A new device called Cue could be the first iOS accessory that uses boogers as a primary user input. The tabletop analyzer brings the power of a medical laboratory into the home and allows people to test their levels of testosterone, inflammation, vitamin D, and fertility with small amounts of blood, saliva, or nasal swabs. While it may sound expensive for a home device, the Cue starter pack costs $199, it is an amazing value compared to the $40-400 dollars lab tests typically cost. While the company is betting on consumers being the customer my prediction is the savy GP will want one so they can perform the standard lab tests right in their office–quicker, less expensive results. As for the boogers and spit, my kids can’t wait for the flu season to test it out.
The Whill Type-A chair is what happens when former Toyota and Nissan engineers get together with a couple of executives from Sony! The Whill Type-A device has all direction four-wheel-drive, a range of 10.6 miles at speeds of up to 5.5 mph and is connected to a smartphone app via Bluetooth that sets the sensitivity of the controller, maximum speed and acceleration. This is a great example of creating products for an aging population that has money and is comfortable with technology–ride on!
Normally I am not a big fan of Time Magazine, but lately they have been doing a great job looking at trends. In this article they explore the question of; What if getting a checkup were as simple as slapping on a Band-Aid?
Eric Dishman makes a great argument on why our health care system is like computing circa 1959, tethered to big, unwieldy central systems: hospitals, doctors, nursing homes. The video is great for anyone looking at new products that may be able to cut the cord.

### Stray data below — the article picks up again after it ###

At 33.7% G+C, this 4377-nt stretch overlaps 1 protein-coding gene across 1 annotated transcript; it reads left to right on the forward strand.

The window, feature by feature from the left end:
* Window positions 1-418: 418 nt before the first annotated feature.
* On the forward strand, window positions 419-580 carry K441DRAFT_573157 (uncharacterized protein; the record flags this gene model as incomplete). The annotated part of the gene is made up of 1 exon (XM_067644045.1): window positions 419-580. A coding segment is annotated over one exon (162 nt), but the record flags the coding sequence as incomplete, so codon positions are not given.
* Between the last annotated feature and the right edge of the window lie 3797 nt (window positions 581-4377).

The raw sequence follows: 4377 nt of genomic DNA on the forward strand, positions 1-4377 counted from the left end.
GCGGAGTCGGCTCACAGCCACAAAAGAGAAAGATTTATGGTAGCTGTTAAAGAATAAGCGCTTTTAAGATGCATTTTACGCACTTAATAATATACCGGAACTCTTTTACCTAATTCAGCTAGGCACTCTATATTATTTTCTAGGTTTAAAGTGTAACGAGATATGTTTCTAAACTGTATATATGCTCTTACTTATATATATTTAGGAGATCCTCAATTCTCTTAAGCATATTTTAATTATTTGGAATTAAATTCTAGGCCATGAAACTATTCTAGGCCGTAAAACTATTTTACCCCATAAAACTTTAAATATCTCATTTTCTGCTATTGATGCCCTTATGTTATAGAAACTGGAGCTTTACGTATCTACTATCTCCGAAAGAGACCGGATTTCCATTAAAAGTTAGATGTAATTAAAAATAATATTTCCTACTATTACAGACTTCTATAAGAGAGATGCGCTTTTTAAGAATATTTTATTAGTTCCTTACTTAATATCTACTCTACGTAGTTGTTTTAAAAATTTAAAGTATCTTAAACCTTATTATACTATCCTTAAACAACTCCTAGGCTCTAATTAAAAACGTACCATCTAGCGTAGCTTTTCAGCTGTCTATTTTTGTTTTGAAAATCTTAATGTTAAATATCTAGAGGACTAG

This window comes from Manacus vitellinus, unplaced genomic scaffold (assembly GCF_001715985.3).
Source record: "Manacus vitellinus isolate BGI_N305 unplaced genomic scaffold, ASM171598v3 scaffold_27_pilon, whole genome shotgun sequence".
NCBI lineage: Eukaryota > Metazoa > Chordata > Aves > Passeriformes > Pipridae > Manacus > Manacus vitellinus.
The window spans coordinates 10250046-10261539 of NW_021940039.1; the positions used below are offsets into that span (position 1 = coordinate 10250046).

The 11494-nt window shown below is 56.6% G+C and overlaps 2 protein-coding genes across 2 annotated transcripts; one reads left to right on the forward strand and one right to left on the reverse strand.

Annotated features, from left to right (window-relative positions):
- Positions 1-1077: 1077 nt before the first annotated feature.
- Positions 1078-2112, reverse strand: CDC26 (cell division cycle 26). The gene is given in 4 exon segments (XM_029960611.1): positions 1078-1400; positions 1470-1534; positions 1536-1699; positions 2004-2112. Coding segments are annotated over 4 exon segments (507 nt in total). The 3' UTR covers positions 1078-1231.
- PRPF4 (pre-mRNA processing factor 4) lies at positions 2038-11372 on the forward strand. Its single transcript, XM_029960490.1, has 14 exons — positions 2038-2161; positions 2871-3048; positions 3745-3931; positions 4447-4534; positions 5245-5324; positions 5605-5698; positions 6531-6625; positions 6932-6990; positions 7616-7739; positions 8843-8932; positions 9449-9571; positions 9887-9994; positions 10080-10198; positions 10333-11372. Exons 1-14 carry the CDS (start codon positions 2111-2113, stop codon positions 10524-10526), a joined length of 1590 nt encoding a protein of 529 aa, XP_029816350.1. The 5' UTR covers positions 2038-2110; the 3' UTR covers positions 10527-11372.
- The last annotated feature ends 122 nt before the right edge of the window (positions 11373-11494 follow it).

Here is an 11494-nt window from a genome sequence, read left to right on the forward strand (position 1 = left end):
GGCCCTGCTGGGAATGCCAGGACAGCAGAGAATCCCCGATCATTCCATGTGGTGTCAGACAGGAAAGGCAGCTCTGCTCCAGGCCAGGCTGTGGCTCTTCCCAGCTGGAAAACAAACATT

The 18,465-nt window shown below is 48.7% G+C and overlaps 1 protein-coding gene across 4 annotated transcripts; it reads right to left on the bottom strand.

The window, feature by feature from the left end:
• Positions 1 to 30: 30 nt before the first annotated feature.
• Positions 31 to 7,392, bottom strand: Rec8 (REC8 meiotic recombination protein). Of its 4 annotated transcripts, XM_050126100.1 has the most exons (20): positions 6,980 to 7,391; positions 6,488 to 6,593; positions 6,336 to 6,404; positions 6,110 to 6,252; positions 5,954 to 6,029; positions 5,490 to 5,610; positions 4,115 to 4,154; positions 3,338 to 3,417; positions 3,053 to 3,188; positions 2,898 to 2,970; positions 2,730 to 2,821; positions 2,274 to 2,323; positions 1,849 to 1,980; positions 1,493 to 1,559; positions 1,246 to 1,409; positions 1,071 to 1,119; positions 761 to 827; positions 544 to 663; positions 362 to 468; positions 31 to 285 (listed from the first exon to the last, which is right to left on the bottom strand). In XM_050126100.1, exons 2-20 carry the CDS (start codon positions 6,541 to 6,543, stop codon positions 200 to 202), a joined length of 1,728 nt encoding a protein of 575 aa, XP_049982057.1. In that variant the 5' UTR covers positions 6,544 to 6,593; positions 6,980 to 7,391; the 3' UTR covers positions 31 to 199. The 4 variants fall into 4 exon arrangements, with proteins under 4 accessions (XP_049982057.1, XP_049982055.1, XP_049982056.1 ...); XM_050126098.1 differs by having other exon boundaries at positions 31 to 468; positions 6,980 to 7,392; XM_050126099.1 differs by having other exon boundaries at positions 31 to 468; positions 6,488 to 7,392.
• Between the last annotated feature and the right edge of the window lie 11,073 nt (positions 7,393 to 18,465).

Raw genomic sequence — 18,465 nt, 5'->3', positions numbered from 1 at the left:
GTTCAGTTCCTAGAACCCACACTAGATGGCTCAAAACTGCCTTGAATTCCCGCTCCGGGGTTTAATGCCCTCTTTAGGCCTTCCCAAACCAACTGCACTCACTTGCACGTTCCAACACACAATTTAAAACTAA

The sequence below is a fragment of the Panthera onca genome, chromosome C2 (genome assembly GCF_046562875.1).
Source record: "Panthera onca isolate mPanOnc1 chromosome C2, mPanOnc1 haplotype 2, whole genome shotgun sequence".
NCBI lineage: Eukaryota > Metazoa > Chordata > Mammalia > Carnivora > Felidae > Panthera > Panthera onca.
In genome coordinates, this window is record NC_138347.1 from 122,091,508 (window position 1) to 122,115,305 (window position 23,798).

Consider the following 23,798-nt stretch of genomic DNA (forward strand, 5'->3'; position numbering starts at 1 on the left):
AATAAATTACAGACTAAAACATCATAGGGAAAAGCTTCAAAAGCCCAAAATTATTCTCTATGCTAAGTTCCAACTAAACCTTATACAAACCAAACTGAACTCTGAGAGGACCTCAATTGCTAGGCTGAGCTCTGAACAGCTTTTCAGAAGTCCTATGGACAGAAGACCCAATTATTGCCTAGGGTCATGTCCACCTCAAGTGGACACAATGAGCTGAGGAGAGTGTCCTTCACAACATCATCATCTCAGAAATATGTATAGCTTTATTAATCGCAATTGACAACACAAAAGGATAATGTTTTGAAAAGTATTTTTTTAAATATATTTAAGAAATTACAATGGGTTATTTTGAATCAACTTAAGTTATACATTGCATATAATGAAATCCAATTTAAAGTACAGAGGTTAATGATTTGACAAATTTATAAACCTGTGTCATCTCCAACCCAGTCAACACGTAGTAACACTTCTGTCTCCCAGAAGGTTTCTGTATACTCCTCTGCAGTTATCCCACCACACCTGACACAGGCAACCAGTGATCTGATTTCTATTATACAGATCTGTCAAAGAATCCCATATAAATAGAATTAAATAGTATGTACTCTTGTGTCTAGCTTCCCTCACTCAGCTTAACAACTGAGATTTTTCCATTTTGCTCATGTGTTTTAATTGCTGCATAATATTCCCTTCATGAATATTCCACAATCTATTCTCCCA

TWO years ago IBM attracted a lot of attention when its “Watson” program beat two human champions at Jeopardy! Which everyone knows is way harder then chess.
IBM now plans to adapt the system for oncologists, with trials due to begin in two clinics. Their ultimate goal is for Watson to compare patient notes with the information harvested from medical journals, treatment guidelines, etc. It would then suggest several treatment regimens, ranked by how effective it thinks they are likely to be. Watson may even suggest clinical trials that the patient could be enrolled in.
According to the Economist “The idea is to use the machine as a sort of prosthetic brain for doctors.” I won’t touch that one.
For the full story http://www.economist.com/blogs/babbage/2013/02/computer-aided-medicine
Post CES it is nice to come across a product that is so simple in its execution that you can’t help but to wonder why more companies don’t take similar paths. Tractivity is a simple device that you clip to your shoe to track how much you walk. Sure lots of products do that, but none that I have seen do it as simply or motivate you as effectively. I actually got of the bus early today to add a bit more distance to my walk–just so I could see my activity increase (and rationalize that extra cookie). They can be found at http://www.tractivityonline.com
Accessibility is a big issue, between aging boomers, war veterans, and the general population nearly 63 million Americans, according to the US Census, have a reported physical or mental condition that limits their movements or activities. Thats 1 in 5 Americans! The Industrial Design community is now tackling what it means for housing, telecommunications and other aspects of living. Check out http://www.idsa.org/summer-2012-innovation-full-issue